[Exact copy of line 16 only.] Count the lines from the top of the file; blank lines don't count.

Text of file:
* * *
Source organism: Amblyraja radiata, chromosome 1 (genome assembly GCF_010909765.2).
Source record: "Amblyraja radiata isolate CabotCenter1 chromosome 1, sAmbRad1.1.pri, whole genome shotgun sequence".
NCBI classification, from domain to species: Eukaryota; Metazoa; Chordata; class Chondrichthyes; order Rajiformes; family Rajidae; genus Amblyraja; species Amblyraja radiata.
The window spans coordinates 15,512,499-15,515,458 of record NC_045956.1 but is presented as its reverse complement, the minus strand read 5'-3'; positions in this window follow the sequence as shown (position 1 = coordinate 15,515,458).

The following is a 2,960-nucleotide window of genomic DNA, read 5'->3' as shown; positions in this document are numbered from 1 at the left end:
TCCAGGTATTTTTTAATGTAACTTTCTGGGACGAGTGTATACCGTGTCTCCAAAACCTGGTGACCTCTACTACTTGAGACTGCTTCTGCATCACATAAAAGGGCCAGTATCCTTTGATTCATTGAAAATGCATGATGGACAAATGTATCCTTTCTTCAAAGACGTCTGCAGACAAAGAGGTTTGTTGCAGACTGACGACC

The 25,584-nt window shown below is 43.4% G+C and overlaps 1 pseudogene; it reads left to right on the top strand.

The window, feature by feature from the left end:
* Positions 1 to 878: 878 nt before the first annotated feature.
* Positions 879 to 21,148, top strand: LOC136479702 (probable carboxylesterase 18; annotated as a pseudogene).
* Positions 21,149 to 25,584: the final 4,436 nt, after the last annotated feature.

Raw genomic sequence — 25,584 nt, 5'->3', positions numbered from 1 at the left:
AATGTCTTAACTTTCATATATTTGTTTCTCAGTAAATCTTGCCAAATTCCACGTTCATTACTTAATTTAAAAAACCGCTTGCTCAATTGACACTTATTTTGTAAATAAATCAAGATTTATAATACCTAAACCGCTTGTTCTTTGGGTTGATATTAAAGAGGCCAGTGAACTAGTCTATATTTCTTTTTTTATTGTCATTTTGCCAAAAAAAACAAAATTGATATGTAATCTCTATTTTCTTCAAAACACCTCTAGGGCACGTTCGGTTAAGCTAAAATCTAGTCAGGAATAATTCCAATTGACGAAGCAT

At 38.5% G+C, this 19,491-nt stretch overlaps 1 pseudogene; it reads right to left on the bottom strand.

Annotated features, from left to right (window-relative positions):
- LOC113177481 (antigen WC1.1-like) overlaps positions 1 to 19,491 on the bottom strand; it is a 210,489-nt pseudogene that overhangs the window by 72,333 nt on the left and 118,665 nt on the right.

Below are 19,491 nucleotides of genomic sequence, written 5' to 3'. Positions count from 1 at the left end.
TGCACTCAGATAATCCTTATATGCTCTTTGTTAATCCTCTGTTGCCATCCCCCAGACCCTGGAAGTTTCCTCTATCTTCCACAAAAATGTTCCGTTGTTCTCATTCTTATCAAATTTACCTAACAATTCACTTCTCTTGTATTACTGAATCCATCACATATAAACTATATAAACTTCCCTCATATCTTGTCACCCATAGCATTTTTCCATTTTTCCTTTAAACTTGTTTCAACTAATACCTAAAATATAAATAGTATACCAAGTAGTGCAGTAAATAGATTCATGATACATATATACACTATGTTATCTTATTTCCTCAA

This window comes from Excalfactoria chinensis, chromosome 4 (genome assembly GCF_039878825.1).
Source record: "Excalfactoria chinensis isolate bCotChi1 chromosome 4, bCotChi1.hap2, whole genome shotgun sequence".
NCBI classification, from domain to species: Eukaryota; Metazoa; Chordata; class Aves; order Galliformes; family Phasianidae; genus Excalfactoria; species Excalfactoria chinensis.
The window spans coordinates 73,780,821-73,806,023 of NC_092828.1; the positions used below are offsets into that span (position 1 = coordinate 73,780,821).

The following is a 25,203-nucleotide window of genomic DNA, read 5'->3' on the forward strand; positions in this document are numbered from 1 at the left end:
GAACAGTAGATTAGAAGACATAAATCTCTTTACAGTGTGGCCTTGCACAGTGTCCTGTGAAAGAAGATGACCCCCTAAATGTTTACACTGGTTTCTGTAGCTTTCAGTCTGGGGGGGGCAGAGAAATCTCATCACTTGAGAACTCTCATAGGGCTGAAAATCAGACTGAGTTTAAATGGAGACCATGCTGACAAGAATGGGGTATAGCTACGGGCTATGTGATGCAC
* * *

- LOC113177481 (antigen WC1.1-like) overlaps positions 1 to 19,491 on the bottom strand; it is a 210,489-nt pseudogene that overhangs the window by 72,333 nt on the left and 118,665 nt on the right.